In March 1958, ten-year-old Jimmy Mastronardo of Cincinnati wrote to The Cincinnati Enquirer, pointing out that Ohio was the only one out of 48 states that lacked a motto.[32][33] He recommended the phrase, "With God, all things are possible."[32] Secretary of State Ted W. Brown encouraged him to promote his proposal to legislators and registered him as a lobbyist.[2] He called his State Senator, William H. Deddens, who invited him to testify before the Senate State Government Committee on February 24, 1959.[26] Mastronardo gathered 18,000 signatures in a petition drive,[32][34] initially collecting them door to door and at a local food festival.[26] On June 22, the House of Representatives voted unanimously to pass a bill adopting his motto, after he was given the unprecedented privilege of addressing the House from the speaker's podium.[35] Governor Michael DiSalle signed 103 SB 193 into law in July, effective October 1, 1959.[32] The motto made its first appearance on a state publication the following year, when the Secretary of State's office distributed a pamphlet about state symbols to schoolchildren.[36]

Although the motto is widely understood to come from Jesus' words in an encounter with a rich young man, Mastronardo told reporters that he simply proposed his mother's favorite saying, unaware of its Biblical origin.[32][37] At a statewide meeting of elections officials, Brown presented him with a Citation Award while a surprise guest, comedian Joe E. Brown, praised the twelve-year-old for his efforts.[38][39] Mastronardo also received an Ohio flag embroidered with the motto.[32]


"Government Work Is God's Work" is inscribed in Kannada and English above the entrance to the Vidhana Soudha.

In April 1996, Governor George Voinovich returned from a trade mission to India,[40] where he had seen the inscription "Government Work Is God's Work" (Kannada: ಸರ್ಕಾರದ ಕೆಲಸ ದೇವರ ಕೆಲಸ) prominently displayed on the Vidhana Soudha, the state capitol of Karnataka in Bangalore.[41] This display gave him the idea for a similar inscription of Ohio's motto on the Statehouse in Columbus, as part of a $110 million renovation project that was nearing completion.[42] He went public with the proposal at an observance of the National Day of Prayer in May.[42] In November, the Capitol Square Review & Advisory Board decided to instead install a seal and motto on a plaza adjoining the Statehouse.[43]

In 1997, just before the bronze fixture was to be installed, the Ohio affiliate of the American Civil Liberties Union (ACLU) sued the board, Voinovich, Secretary of State Bob Taft, and several other state officials.[43] The ACLU alleged that the state had violated the Establishment Clause in the First Amendment to the U.S. Constitution and a similar clause in the Ohio Constitution.[2] The state argued that its motto was not explicitly Christian, likening it to the national motto, "In God We Trust", and the use of "under God" in the Pledge of Allegiance.[5] It was explained as "a compelling symbol of hope, inspiration and stick-to-it-iveness". The ACLU represented a Cleveland-area Presbyterian associate minister who objected to the state's trivialization of a quote attributed to Jesus.[2] An ACLU-sponsored poll in the spring of 1997 found that only two percent of Summit County residents were aware of the motto.[2]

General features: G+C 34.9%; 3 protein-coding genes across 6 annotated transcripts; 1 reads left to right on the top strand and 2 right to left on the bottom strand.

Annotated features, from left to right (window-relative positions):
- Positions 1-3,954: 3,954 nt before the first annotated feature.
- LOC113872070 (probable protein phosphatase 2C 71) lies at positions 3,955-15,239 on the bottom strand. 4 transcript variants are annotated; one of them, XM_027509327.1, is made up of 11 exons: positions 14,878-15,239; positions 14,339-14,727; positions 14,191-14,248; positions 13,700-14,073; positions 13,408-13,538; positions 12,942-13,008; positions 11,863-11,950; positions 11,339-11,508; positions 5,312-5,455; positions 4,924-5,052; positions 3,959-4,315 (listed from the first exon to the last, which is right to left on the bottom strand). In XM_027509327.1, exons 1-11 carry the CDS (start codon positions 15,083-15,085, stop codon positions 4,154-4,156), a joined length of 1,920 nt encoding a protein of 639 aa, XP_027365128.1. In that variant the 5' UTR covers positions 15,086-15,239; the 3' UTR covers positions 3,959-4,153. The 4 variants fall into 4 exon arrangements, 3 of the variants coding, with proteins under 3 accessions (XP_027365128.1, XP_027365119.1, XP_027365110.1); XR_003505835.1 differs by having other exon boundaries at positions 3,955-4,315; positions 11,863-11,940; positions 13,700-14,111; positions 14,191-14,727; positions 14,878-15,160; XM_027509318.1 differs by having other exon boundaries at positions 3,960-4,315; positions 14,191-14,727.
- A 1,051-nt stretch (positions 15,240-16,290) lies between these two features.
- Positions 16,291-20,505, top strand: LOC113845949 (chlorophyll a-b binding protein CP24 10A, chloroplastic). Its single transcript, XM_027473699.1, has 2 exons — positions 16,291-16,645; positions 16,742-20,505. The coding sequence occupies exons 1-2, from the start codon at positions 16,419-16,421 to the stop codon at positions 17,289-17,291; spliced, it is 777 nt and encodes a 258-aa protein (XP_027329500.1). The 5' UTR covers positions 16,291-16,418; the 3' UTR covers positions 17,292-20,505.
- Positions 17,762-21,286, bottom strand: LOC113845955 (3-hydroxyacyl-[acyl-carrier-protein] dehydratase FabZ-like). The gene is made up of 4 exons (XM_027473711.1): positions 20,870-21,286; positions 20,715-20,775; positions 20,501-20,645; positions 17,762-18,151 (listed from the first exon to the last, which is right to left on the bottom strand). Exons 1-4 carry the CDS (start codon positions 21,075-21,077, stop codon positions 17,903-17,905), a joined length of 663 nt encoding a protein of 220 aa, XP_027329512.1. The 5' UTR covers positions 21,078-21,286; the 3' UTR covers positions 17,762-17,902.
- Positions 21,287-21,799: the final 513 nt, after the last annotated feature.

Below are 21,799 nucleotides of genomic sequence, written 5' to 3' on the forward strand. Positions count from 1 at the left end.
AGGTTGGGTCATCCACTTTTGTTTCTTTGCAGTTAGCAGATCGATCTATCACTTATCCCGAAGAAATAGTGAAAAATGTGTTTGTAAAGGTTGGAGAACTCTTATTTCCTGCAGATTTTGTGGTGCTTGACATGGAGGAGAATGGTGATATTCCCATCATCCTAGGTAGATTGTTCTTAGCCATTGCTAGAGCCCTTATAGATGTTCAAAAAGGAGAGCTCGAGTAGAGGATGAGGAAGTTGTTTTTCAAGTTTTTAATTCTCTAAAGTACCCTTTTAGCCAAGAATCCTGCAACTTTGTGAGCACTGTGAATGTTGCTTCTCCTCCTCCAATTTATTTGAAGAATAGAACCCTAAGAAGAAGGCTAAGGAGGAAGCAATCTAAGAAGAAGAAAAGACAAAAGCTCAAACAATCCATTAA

On September 1, 1998, U.S. District Judge James L. Graham upheld the motto, finding it to be "generically theistic" without endorsing any particular denomination, but he enjoined the state from citing its source.[43] The state carried out the installation within days. On April 25, 2000, a panel of the Sixth Circuit Court of Appeals reversed the lower court ruling, finding that "the words have no secular purpose and appear to be a government endorsement of the Christian religion".[44] However, the Council on American–Islamic Relations disputed this finding, citing verse 2:106 of the Quran,[45][46] while the World Vaisnava Association objected on the basis of Hindu scriptures.[47]

By this time, there was significant public support for the motto. A June 2000 Ohio Poll conducted by the University of Cincinnati found that 62% of Ohioans were aware of the April ruling; of them, 11% agreed with it while 88% disagreed.[48] The U.S. House of Representatives weighed in, voting 333–27 (with 66 voting "present") to pass a non-binding resolution, sponsored by Representatives Mike Oxley and Tony P. Hall of Ohio, that expressed support for Ohio's motto and others that refer to God. The entire Ohio delegation except for Representative Stephanie Tubbs Jones voted in favor.[49][50] By December, Attorney General Betty Montgomery's office had received 15,000 letters of support regarding the ACLU case, more than on any other issue during her term.[51][52]